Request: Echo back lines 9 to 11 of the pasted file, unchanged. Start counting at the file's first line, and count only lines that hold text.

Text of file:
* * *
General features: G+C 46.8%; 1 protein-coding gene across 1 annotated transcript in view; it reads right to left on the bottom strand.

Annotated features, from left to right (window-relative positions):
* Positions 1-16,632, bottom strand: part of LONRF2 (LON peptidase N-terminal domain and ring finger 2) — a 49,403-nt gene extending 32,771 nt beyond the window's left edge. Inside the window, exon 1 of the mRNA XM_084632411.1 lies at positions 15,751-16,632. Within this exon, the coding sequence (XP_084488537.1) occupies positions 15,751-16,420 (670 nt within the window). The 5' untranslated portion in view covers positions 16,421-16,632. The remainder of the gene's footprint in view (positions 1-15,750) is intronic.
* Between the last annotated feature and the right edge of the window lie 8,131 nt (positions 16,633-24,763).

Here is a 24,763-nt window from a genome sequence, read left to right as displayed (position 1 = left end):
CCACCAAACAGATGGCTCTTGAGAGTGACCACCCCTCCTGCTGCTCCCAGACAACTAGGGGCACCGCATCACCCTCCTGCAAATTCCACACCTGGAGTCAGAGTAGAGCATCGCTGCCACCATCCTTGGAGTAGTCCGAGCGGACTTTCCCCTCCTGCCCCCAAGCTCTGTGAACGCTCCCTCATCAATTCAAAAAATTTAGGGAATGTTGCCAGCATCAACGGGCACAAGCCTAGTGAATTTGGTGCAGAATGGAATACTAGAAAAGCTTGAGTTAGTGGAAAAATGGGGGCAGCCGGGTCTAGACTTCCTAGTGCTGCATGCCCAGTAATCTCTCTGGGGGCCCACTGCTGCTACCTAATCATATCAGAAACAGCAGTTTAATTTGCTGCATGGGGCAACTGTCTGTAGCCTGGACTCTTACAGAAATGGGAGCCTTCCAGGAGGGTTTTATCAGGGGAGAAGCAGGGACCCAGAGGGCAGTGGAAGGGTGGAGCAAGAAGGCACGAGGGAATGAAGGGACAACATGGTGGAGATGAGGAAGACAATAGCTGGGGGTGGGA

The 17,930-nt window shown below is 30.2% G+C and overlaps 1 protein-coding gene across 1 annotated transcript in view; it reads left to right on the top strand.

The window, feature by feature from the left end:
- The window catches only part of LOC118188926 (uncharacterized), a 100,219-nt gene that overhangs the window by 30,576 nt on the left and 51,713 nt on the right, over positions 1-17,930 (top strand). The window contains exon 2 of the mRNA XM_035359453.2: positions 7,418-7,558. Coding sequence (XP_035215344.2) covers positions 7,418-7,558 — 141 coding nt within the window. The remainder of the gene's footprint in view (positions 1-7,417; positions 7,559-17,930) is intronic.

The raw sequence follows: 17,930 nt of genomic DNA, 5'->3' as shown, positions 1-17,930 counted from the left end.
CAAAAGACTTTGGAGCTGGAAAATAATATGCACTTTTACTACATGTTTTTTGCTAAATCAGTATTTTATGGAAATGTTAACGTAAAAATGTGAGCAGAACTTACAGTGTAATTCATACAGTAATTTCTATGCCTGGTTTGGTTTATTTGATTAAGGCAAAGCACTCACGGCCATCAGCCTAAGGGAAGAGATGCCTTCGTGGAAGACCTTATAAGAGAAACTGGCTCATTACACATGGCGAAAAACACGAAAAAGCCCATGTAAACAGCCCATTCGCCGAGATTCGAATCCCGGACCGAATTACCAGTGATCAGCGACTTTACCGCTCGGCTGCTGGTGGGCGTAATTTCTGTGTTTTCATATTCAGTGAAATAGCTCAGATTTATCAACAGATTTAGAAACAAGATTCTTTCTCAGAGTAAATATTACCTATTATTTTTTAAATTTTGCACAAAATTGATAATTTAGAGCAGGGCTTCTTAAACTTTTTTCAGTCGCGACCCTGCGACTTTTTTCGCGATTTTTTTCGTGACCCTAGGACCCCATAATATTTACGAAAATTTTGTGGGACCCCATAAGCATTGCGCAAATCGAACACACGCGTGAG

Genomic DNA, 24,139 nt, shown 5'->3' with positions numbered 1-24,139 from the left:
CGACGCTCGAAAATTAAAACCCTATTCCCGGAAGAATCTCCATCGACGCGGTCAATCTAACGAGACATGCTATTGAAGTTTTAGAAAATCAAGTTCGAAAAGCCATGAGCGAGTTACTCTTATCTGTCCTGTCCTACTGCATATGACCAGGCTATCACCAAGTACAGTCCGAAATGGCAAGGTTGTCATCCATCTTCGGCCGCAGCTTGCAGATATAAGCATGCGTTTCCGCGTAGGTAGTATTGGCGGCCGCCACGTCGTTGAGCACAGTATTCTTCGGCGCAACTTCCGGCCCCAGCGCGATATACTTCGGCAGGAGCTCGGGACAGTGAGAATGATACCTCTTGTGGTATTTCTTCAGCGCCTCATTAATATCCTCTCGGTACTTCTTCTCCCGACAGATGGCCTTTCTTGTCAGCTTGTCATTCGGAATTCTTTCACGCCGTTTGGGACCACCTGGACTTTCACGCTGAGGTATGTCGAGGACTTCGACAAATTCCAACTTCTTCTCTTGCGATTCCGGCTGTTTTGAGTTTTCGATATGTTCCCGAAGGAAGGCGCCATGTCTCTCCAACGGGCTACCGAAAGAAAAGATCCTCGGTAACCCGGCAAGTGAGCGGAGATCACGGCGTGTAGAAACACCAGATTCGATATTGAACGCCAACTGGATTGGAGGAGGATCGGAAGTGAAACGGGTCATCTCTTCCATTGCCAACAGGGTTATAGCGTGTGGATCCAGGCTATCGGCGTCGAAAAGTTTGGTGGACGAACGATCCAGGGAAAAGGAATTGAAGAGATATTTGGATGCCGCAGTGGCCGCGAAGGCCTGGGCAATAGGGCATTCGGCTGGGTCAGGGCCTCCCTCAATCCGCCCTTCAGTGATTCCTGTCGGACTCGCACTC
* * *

- The window catches only part of LOC118188926 (uncharacterized), a 100,219-nt gene that overhangs the window by 30,576 nt on the left and 51,713 nt on the right, over positions 1-17,930 (top strand). The window contains exon 2 of the mRNA XM_035359453.2: positions 7,418-7,558. Coding sequence (XP_035215344.2) covers positions 7,418-7,558 — 141 coding nt within the window. The remainder of the gene's footprint in view (positions 1-7,417; positions 7,559-17,930) is intronic.

The raw sequence follows: 17,930 nt of genomic DNA, 5'->3' as shown, positions 1-17,930 counted from the left end.
CAAAAGACTTTGGAGCTGGAAAATAATATGCACTTTTACTACATGTTTTTTGCTAAATCAGTATTTTATGGAAATGTTAACGTAAAAATGTGAGCAGAACTTACAGTGTAATTCATACAGTAATTTCTATGCCTGGTTTGGTTTATTTGATTAAGGCAAAGCACTCACGGCCATCAGCCTAAGGGAAGAGATGCCTTCGTGGAAGACCTTATAAGAGAAACTGGCTCATTACACATGGCGAAAAACACGAAAAAGCCCATGTAAACAGCCCATTCGCCGAGATTCGAATCCCGGACCGAATTACCAGTGATCAGCGACTTTACCGCTCGGCTGCTGGTGGGCGTAATTTCTGTGTTTTCATATTCAGTGAAATAGCTCAGATTTATCAACAGATTTAGAAACAAGATTCTTTCTCAGAGTAAATATTACCTATTATTTTTTAAATTTTGCACAAAATTGATAATTTAGAGCAGGGCTTCTTAAACTTTTTTCAGTCGCGACCCTGCGACTTTTTTCGCGATTTTTTTCGTGACCCTAGGACCCCATAATATTTACGAAAATTTTGTGGGACCCCATAAGCATTGCGCAAATCGAACACACGCGTGAG